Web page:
Compliance: Mortal Enemy of Fintech Innovation?
February 10, 2017
By Dan Schroeder, partner-in-charge, Information Assurance Services
PSA for fintech innovators: If you haven’t already, you will soon run into a brick wall ominously known as “vendor management.”
Anyone with even a modicum of experience in the fintech space knows about the onerous process of becoming a vetted and approved vendor of financial institutions.
The onboarding process that larger financial institutions require for fintech firms can take six months to a year or more. That process often requires fintech firms to produce multiple independent assurance reports, such as the AICPA’s Service Organization Control (SOC) reports, a PCI Report on Compliance, or an ISO 27001 certification.
On top of those independent assurance reports, banks almost always perform their own intensive due diligence—all of which costs the fintech provider countless hours of internal meeting and documentation time and thousands of dollars in fees.
High cost of due diligence
This time-consuming and resource-intensive compliance regimen didn’t spring up out of nowhere. Banks are justifiably paranoid. As regulators have gotten wise to the role vendors have played as the entry point for breaches of larger institutions, they have demanded that banks scrutinize the data security practices of their supply chain partners as closely as they do their own operations.
“FinTechs face tougher penalties for data breach, in part, because they typically collect and retain the most personal data about a large group of consumers…Consumers and agencies justifiably expect the highest level of protection from the FinTech industry because of the special relationship of trust.” – Privacy and security attorneys in a National Law Review article
Rather than carefully assess the real risks that a vendor poses to an institution and its customers, most banks throw a one-size-fits-all blanket of compliance over every potential vendor. This creates a tremendous overhead burden on what are typically lean organizations.
This phenomenon is slowing the wheels of fintech innovation. As stated in a recent American Banker article, “The U.S. fintech sector is in danger. There is a real risk that financial innovation will fall between the cracks of what is already a convoluted system of regulation in this country.”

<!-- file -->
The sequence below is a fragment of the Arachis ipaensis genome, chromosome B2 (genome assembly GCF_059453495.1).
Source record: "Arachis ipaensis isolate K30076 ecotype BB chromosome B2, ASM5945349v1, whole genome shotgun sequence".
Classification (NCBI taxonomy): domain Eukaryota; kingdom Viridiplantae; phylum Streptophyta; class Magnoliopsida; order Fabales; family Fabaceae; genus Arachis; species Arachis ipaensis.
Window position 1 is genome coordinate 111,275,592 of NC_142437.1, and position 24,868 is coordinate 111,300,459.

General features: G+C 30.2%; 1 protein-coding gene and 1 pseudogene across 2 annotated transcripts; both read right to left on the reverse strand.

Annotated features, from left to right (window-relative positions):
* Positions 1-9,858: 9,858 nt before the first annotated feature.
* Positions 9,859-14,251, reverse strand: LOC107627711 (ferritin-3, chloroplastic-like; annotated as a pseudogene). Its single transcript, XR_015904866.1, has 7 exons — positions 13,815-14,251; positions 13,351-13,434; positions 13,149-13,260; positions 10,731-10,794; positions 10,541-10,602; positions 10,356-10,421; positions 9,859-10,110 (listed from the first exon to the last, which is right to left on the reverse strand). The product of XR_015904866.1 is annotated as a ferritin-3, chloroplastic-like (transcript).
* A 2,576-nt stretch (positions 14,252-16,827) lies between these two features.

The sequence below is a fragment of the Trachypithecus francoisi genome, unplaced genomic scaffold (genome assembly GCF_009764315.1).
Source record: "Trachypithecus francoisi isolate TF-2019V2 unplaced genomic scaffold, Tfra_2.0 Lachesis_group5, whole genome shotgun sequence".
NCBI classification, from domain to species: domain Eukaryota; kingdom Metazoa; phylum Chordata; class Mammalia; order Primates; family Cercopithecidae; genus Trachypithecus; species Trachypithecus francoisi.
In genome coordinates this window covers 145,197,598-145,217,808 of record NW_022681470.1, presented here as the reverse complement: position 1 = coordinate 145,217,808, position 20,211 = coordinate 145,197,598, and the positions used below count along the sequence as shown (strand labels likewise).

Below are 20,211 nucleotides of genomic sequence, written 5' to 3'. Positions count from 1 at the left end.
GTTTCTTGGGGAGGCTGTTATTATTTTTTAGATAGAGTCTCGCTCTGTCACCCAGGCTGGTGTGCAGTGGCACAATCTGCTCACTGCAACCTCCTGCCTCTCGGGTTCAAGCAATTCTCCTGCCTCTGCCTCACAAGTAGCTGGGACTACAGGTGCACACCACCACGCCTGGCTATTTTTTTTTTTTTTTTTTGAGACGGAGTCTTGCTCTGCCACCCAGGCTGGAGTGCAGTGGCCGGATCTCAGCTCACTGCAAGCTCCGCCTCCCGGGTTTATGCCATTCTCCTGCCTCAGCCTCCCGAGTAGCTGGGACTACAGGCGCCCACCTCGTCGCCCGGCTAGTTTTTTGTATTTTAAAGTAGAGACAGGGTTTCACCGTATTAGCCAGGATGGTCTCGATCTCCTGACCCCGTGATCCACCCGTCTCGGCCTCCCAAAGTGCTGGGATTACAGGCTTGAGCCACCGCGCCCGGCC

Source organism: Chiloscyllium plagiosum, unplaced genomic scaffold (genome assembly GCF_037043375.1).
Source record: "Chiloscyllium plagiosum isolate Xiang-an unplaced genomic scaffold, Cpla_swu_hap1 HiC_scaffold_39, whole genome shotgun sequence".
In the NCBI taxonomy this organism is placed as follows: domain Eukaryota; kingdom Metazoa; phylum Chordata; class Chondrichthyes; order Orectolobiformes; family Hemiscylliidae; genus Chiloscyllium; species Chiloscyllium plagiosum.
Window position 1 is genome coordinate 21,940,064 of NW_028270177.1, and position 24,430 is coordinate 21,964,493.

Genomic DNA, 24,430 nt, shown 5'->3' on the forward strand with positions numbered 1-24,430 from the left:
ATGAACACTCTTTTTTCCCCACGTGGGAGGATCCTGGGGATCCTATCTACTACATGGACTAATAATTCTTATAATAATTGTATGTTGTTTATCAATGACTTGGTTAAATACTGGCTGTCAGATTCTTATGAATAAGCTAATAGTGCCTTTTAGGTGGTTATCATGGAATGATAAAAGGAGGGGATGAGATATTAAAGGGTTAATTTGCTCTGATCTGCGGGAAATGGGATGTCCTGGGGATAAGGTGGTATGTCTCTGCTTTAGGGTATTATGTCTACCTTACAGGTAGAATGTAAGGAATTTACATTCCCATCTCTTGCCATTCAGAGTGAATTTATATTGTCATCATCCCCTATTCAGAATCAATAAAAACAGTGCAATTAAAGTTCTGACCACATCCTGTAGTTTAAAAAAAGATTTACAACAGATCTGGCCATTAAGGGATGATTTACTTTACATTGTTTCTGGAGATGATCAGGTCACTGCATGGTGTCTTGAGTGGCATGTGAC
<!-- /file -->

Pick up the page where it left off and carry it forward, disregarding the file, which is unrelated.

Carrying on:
OCC seeks to foster ‘responsible innovation’
The good news is that the Office of the Comptroller of the Currency (OCC), which has made recent moves to claim the fintech regulatory space, recognizes the need to foster “responsible innovation” in the financial sector.
In a March white paper outlining the agency’s vision for responsible innovation in the federal banking system, Comptroller Thomas Curry stated, “Innovation is not free from risk, but when managed appropriately, risk should not impede progress. Indeed, effective risk management is essential to responsible innovation.”
“[M]any startups have the challenge of defining a complex regulatory compliance model with a very small or thin team…They have to spend a lot of cycles figuring out what they need to be in compliance with and then build and institutionalize their program.” – Chief digital officer with Silicon Valley Bank in an interview with The Wall Street Journal
The phrase “effective risk management” has become ubiquitous in government and industry. Yet achieving it remains elusive for most organizations—from fintech startups to highly regulated financial institutions to the very governmental agencies that regulate them.
Organizations that assess and manage security and privacy risks early in the technology design process will be empowered to more effectively and efficiently scale the regulatory and vendor management walls that would otherwise block their path, thereby fostering greater innovation and stronger competitive advantage in this vital sector.